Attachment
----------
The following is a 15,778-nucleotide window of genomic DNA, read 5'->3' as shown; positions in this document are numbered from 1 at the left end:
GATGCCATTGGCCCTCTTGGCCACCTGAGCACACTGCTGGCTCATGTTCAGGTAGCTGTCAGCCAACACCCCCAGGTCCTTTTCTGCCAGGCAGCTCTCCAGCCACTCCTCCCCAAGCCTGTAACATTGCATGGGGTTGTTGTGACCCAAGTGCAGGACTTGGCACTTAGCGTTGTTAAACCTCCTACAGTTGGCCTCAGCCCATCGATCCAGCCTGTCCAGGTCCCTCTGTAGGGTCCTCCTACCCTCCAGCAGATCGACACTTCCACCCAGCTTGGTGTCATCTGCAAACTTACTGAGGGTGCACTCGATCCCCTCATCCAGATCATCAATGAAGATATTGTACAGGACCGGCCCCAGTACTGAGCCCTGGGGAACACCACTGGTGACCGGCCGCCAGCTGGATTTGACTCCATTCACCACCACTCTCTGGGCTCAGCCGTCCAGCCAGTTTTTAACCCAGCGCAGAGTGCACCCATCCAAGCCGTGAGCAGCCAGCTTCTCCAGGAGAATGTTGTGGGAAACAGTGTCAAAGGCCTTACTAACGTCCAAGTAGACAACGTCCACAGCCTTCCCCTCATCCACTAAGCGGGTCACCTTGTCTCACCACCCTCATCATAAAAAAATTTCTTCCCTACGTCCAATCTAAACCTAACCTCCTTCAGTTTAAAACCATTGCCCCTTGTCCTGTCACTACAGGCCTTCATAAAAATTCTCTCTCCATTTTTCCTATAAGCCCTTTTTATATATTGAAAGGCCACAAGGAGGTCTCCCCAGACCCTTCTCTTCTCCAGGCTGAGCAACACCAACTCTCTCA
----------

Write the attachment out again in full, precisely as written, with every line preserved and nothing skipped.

The following is a 15,778-nucleotide window of genomic DNA, read 5'->3' as shown; positions in this document are numbered from 1 at the left end:
GATGCCATTGGCCCTCTTGGCCACCTGAGCACACTGCTGGCTCATGTTCAGGTAGCTGTCAGCCAACACCCCCAGGTCCTTTTCTGCCAGGCAGCTCTCCAGCCACTCCTCCCCAAGCCTGTAACATTGCATGGGGTTGTTGTGACCCAAGTGCAGGACTTGGCACTTAGCGTTGTTAAACCTCCTACAGTTGGCCTCAGCCCATCGATCCAGCCTGTCCAGGTCCCTCTGTAGGGTCCTCCTACCCTCCAGCAGATCGACACTTCCACCCAGCTTGGTGTCATCTGCAAACTTACTGAGGGTGCACTCGATCCCCTCATCCAGATCATCAATGAAGATATTGTACAGGACCGGCCCCAGTACTGAGCCCTGGGGAACACCACTGGTGACCGGCCGCCAGCTGGATTTGACTCCATTCACCACCACTCTCTGGGCTCAGCCGTCCAGCCAGTTTTTAACCCAGCGCAGAGTGCACCCATCCAAGCCGTGAGCAGCCAGCTTCTCCAGGAGAATGTTGTGGGAAACAGTGTCAAAGGCCTTACTAACGTCCAAGTAGACAACGTCCACAGCCTTCCCCTCATCCACTAAGCGGGTCACCTTGTCTCACCACCCTCATCATAAAAAAATTTCTTCCCTACGTCCAATCTAAACCTAACCTCCTTCAGTTTAAAACCATTGCCCCTTGTCCTGTCACTACAGGCCTTCATAAAAATTCTCTCTCCATTTTTCCTATAAGCCCTTTTTATATATTGAAAGGCCACAAGGAGGTCTCCCCAGACCCTTCTCTTCTCCAGGCTGAGCAACACCAACTCTCTCA